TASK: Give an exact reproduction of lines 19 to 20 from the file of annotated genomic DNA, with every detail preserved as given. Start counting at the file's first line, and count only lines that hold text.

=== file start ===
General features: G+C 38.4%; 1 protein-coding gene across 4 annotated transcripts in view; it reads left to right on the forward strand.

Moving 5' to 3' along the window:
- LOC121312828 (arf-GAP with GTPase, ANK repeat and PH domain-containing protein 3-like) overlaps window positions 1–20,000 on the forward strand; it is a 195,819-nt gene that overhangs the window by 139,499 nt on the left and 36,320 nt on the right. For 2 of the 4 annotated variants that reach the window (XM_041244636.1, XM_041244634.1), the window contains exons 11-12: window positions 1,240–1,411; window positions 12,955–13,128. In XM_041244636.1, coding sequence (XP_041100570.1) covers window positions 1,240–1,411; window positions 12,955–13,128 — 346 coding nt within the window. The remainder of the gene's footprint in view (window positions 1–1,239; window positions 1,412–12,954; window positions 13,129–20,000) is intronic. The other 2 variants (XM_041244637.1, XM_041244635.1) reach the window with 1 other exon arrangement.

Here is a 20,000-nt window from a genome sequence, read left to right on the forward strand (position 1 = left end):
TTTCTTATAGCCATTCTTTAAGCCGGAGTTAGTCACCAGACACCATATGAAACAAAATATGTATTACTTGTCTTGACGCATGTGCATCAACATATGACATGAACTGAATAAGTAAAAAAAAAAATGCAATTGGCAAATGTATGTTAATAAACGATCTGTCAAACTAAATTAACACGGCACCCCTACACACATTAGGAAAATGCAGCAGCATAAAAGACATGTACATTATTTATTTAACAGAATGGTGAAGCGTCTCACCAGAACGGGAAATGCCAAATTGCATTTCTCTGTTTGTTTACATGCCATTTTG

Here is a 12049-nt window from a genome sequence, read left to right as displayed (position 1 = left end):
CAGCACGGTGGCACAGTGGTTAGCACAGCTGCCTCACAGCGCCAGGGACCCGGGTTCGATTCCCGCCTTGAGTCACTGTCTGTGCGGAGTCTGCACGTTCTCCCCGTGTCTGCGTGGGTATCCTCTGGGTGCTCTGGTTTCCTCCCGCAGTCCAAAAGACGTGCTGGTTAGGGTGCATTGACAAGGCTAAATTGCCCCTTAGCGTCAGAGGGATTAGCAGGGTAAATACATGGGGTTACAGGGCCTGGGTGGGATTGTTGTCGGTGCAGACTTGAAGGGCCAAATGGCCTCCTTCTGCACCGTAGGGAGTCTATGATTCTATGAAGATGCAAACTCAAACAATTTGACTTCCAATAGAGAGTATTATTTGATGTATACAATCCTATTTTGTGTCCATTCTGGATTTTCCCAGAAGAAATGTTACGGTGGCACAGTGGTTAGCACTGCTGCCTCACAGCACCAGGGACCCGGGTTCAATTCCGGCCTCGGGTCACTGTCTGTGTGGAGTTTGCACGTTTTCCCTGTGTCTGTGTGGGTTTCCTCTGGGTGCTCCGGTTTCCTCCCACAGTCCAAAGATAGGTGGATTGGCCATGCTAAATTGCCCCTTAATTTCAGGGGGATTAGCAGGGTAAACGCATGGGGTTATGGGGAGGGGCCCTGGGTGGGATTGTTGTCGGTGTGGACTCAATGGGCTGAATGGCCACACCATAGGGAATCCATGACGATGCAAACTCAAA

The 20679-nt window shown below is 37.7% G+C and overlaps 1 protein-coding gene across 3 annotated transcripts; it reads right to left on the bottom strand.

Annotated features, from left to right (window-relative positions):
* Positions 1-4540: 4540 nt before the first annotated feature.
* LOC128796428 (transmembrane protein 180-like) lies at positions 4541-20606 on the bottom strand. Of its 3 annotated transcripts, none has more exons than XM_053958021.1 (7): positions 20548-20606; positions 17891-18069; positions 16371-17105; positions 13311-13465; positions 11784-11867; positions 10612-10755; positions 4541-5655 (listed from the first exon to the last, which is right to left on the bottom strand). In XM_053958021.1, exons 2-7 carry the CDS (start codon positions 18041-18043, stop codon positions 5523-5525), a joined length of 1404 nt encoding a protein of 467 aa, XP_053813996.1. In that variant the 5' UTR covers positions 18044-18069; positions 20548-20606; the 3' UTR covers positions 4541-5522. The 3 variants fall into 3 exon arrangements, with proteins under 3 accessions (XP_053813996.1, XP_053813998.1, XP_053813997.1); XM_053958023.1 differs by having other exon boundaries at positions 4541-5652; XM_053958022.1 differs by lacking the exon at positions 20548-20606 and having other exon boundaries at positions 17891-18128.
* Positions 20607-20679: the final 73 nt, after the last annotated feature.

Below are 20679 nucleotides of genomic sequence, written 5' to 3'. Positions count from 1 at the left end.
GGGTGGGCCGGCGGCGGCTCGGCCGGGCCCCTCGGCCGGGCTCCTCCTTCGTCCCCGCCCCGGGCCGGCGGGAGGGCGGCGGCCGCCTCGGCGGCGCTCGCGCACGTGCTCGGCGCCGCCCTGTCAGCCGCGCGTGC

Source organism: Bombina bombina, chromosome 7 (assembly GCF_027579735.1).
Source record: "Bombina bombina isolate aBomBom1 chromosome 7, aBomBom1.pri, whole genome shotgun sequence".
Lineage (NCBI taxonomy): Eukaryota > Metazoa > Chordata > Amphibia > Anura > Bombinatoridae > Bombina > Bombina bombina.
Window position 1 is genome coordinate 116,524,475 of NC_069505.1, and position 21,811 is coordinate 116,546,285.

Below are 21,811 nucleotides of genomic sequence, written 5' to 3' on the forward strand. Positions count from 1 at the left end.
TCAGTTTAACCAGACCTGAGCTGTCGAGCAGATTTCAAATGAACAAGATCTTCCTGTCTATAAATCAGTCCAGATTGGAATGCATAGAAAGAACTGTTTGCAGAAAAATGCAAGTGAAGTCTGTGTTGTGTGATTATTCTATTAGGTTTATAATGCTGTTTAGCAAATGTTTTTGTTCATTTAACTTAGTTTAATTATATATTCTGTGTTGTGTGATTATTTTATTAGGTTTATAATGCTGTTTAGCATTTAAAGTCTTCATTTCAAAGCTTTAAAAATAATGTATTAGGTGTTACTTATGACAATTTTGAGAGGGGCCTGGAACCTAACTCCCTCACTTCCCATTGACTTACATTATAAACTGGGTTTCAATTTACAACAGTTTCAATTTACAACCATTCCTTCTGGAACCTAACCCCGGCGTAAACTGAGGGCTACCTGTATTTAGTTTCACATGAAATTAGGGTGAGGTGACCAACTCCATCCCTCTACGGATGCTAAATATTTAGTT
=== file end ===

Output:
Below are 21,811 nucleotides of genomic sequence, written 5' to 3' on the forward strand. Positions count from 1 at the left end.
TCAGTTTAACCAGACCTGAGCTGTCGAGCAGATTTCAAATGAACAAGATCTTCCTGTCTATAAATCAGTCCAGATTGGAATGCATAGAAAGAACTGTTTGCAGAAAAATGCAAGTGAAGTCTGTGTTGTGTGATTATTCTATTAGGTTTATAATGCTGTTTAGCAAATGTTTTTGTTCATTTAACTTAGTTTAATTATATATTCTGTGTTGTGTGATTATTTTATTAGGTTTATAATGCTGTTTAGCATTTAAAGTCTTCATTTCAAAGCTTTAAAAATAATGTATTAGGTGTTACTTATGACAATTTTGAGAGGGGCCTGGAACCTAACTCCCTCACTTCCCATTGACTTACATTATAAACTGGGTTTCAATTTACAACAGTTTCAATTTACAACCATTCCTTCTGGAACCTAACCCCGGCGTAAACTGAGGGCTACCTGTATTTAGTTTCACATGAAATTAGGGTGAGGTGACCAACTCCATCCCTCTACGGATGCTAAATATTTAGTT